In my experience, not really.  I can usually place my order and pay faster with a human being manning a register than  I can having to navigate those self-service kiosks,  especially if you deviate from their standard offerings (change condiments, ask for extra of this, minus that,  etc.).

 

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59 minutes ago, Muda69 said:

In my experience, not really.  I can usually place my order and pay faster with a human being manning a register than  I can having to navigate those self-service kiosks,  especially if you deviate from their standard offerings (change condiments, ask for extra of this, minus that,  etc.).

 

Congratulations, you played yourself.

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1 hour ago, Muda69 said:

In my experience, not really.  I can usually place my order and pay faster with a human being manning a register than  I can having to navigate those self-service kiosks,  especially if you deviate from their standard offerings (change condiments, ask for extra of this, minus that,  etc.).

 

My experience has been it's much easier to use the self serve kiosk. Of course it doesn't make the wait any shorter, but I don't have to deal with people. In several places I've been that have the kiosks, there's only one or two registers, and it's hit or miss whether a human will be manning either of them. 

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1 minute ago, Impartial_Observer said:

My experience has been it's much easier to use the self serve kiosk. Of course it doesn't make the wait any shorter, but I don't have to deal with people. In several places I've been that have the kiosks, there's only one or two registers, and it's hit or miss whether a human will be manning either of them. 

Guess we will agree to disagree. I've been in a situation where the kiosk crashed in the middle of taking my order so I had to actually, you know, talk to another human being.

 

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4 minutes ago, Impartial_Observer said:

There's always another McDonald's right across the street, or the BK next door.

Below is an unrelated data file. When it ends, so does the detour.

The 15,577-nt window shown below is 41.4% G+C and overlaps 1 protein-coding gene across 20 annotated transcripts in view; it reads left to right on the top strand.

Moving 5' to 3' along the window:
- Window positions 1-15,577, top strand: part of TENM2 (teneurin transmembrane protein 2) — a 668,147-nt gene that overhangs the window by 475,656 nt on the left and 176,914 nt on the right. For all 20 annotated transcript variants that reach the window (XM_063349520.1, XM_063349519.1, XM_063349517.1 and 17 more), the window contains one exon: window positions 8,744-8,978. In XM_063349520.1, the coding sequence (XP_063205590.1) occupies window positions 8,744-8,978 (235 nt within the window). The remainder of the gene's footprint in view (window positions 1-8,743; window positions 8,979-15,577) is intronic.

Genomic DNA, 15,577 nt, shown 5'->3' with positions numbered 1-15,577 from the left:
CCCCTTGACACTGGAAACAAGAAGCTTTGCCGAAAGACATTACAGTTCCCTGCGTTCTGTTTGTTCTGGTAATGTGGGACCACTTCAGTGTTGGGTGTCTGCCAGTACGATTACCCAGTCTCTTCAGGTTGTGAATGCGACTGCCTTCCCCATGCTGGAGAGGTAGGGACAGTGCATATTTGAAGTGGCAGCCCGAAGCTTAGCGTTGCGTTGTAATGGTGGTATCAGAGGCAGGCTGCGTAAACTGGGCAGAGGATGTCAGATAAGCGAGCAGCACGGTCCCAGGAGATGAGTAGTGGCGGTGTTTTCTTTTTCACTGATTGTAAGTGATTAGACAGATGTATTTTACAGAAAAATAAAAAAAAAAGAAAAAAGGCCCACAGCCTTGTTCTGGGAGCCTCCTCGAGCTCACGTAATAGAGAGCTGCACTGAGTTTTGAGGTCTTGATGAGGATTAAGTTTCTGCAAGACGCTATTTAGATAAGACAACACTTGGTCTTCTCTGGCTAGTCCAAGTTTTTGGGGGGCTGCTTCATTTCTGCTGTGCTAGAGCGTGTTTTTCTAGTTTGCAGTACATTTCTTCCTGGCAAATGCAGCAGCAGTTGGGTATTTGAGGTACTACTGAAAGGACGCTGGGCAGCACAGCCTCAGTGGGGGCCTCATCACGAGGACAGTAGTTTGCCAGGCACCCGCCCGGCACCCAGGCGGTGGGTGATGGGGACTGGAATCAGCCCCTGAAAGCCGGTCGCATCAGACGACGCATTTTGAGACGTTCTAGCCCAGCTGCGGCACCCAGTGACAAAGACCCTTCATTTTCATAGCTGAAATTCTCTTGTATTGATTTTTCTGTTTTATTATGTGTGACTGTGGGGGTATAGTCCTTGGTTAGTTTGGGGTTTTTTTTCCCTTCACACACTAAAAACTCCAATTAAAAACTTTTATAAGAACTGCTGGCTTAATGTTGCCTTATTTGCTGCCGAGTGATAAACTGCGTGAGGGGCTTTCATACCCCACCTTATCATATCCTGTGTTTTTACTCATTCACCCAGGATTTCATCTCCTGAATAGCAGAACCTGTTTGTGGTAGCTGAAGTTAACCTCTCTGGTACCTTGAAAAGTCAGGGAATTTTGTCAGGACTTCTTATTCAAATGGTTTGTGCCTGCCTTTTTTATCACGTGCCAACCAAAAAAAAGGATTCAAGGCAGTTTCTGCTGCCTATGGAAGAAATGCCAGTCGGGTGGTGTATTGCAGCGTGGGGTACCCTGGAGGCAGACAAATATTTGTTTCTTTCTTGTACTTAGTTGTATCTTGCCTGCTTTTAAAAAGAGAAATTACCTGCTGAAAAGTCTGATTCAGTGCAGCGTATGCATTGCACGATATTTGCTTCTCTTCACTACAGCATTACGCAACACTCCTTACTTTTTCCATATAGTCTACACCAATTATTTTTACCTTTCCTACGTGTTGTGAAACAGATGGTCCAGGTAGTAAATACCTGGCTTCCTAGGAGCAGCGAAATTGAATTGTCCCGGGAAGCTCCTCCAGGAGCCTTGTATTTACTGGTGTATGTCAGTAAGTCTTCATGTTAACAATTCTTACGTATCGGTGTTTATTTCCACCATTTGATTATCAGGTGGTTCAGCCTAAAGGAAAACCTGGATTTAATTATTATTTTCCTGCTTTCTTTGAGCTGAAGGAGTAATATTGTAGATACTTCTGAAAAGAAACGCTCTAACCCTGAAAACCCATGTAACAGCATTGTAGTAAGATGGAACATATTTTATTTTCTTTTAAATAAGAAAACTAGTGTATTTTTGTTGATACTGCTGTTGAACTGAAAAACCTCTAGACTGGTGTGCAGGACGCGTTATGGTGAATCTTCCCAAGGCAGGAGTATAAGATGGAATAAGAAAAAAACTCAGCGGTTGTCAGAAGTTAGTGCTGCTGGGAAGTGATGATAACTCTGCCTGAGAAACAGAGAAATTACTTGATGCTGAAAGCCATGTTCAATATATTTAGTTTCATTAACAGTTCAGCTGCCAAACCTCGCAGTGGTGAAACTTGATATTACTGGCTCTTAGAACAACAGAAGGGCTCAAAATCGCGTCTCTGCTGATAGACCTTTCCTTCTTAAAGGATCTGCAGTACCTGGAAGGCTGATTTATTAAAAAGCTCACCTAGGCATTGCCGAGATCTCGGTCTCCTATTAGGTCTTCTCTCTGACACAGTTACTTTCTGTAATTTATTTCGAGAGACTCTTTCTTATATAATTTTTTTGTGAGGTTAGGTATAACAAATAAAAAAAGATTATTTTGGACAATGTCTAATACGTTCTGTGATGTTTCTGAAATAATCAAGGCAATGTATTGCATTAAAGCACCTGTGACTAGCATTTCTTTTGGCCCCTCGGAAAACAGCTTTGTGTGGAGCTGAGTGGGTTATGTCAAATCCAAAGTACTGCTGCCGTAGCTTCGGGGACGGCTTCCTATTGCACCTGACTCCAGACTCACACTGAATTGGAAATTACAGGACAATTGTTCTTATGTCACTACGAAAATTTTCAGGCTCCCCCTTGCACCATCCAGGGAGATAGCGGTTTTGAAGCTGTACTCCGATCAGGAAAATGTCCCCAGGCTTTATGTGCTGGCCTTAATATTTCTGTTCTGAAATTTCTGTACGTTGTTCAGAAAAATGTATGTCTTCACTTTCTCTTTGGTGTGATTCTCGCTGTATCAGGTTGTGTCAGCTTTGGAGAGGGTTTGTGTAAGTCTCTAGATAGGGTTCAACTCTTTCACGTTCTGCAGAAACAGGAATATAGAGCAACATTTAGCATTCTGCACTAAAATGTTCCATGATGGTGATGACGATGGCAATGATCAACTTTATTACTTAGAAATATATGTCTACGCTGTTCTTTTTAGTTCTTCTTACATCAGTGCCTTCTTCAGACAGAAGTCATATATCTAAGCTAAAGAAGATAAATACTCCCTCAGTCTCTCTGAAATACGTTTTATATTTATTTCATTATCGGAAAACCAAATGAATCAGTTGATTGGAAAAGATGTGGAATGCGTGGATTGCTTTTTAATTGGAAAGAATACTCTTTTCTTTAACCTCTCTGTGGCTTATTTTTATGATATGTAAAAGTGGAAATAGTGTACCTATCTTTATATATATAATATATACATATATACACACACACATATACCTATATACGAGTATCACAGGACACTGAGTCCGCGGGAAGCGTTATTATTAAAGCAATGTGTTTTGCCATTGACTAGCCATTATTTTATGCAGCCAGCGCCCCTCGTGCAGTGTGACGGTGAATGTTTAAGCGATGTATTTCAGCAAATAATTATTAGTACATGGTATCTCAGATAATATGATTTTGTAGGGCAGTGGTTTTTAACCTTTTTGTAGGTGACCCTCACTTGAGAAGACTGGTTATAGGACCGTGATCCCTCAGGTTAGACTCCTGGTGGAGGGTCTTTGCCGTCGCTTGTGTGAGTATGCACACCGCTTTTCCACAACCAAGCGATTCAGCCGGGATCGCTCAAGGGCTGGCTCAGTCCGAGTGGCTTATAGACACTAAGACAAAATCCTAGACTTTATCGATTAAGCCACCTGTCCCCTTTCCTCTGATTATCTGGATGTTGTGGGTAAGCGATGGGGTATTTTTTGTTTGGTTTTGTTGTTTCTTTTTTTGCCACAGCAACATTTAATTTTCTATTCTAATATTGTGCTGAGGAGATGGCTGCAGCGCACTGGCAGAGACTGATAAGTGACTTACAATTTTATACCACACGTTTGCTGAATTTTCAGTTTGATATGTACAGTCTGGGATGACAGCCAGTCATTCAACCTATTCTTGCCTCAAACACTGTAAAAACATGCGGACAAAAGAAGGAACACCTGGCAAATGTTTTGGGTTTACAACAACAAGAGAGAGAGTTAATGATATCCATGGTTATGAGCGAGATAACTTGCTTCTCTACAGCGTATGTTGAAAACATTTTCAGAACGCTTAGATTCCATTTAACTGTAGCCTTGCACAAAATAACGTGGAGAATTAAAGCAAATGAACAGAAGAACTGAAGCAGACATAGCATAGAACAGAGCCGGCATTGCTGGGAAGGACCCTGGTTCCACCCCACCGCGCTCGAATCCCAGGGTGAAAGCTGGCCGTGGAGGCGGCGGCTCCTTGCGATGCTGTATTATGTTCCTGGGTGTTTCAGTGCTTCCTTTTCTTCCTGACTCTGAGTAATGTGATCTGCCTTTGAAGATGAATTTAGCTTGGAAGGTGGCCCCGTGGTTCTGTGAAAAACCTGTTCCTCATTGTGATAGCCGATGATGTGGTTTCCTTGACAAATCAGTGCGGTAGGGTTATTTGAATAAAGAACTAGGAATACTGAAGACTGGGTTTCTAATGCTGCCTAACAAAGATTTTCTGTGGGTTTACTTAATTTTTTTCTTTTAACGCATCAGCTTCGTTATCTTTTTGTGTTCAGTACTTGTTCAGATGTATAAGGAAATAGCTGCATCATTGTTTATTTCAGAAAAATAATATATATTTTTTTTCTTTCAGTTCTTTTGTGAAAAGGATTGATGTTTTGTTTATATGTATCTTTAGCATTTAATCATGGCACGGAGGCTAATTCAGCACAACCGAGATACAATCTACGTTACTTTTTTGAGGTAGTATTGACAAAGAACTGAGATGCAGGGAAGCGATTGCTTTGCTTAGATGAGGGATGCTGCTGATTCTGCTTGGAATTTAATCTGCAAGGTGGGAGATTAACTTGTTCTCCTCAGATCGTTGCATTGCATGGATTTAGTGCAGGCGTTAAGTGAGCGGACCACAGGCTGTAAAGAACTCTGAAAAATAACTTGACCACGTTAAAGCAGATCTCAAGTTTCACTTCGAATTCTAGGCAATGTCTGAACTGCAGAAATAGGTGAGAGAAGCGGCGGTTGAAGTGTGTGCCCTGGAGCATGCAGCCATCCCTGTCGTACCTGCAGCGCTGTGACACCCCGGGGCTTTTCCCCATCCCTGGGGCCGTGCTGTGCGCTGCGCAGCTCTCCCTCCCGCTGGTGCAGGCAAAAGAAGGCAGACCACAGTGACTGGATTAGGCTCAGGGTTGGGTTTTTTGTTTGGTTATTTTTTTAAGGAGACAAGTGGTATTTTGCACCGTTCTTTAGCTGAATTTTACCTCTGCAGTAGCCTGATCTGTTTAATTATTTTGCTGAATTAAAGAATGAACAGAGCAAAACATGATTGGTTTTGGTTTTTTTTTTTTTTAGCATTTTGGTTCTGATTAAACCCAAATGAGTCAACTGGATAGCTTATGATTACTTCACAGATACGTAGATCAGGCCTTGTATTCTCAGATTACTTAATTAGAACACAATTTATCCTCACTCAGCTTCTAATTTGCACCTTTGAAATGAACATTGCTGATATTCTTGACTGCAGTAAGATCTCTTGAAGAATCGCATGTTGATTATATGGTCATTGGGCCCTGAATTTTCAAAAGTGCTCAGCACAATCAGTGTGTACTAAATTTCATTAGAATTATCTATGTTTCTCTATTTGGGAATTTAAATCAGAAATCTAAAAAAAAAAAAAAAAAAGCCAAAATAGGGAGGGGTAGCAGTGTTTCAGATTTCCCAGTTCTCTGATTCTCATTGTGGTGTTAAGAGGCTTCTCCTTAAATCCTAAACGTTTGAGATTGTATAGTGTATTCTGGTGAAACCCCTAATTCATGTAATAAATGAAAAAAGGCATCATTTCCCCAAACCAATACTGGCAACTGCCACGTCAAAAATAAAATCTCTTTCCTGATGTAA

The fries at BK are gross.  I refuse to eat them.  But the one in Frankfort doesn't have a self-service kiosk, just that stupid all-in-one coke machine. 

 

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5 hours ago, Impartial_Observer said:

It literally takes NO effort to be smile and say please and thank you. There's a reason why they're working minimum wage jobs if they're not in school

Factory workers don’t have to smile and say thank you, and they are paid better than minimum wage.

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57 minutes ago, DanteEstonia said:

Factory workers don’t have to smile and say thank you, and they are paid better than minimum wage.

"Factory Workers" is a very broad range......and normally what a factory produces is worth more than french fires and hamburgers.....

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1 hour ago, swordfish said:

"Factory Workers" is a very broad range......and normally what a factory produces is worth more than french fires and hamburgers.....

I don’t know ... Mickey D’s french fries are awfully good.

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10 hours ago, Muda69 said:

In my experience, not really.  I can usually place my order and pay faster with a human being manning a register than  I can having to navigate those self-service kiosks,  especially if you deviate from their standard offerings (change condiments, ask for extra of this, minus that,  etc.).

 

Muda, how did I know you'd be the kind of guy who orders "off menu" at a McDonald's!  

If you want it "your way" go to a goll darn French restaurant or a BK, and quit clogging up the line between me and that Big Mac I'm craving.